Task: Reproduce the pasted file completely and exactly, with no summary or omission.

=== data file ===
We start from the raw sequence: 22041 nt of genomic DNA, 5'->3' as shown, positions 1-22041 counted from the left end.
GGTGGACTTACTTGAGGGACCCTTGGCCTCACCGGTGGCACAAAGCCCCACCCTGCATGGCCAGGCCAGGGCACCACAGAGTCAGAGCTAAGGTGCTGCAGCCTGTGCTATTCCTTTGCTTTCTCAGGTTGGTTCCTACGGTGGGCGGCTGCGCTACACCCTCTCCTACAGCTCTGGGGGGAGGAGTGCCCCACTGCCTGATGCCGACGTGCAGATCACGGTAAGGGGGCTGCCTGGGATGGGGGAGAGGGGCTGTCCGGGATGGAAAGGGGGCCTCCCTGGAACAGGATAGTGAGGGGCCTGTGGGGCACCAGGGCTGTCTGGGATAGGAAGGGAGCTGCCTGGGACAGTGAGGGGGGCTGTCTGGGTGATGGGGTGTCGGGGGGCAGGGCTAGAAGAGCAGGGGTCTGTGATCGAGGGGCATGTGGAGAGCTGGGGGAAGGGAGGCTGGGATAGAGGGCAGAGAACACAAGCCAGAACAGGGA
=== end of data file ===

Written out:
We start from the raw sequence: 22041 nt of genomic DNA, 5'->3' as shown, positions 1-22041 counted from the left end.
GGTGGACTTACTTGAGGGACCCTTGGCCTCACCGGTGGCACAAAGCCCCACCCTGCATGGCCAGGCCAGGGCACCACAGAGTCAGAGCTAAGGTGCTGCAGCCTGTGCTATTCCTTTGCTTTCTCAGGTTGGTTCCTACGGTGGGCGGCTGCGCTACACCCTCTCCTACAGCTCTGGGGGGAGGAGTGCCCCACTGCCTGATGCCGACGTGCAGATCACGGTAAGGGGGCTGCCTGGGATGGGGGAGAGGGGCTGTCCGGGATGGAAAGGGGGCCTCCCTGGAACAGGATAGTGAGGGGCCTGTGGGGCACCAGGGCTGTCTGGGATAGGAAGGGAGCTGCCTGGGACAGTGAGGGGGGCTGTCTGGGTGATGGGGTGTCGGGGGGCAGGGCTAGAAGAGCAGGGGTCTGTGATCGAGGGGCATGTGGAGAGCTGGGGGAAGGGAGGCTGGGATAGAGGGCAGAGAACACAAGCCAGAACAGGGA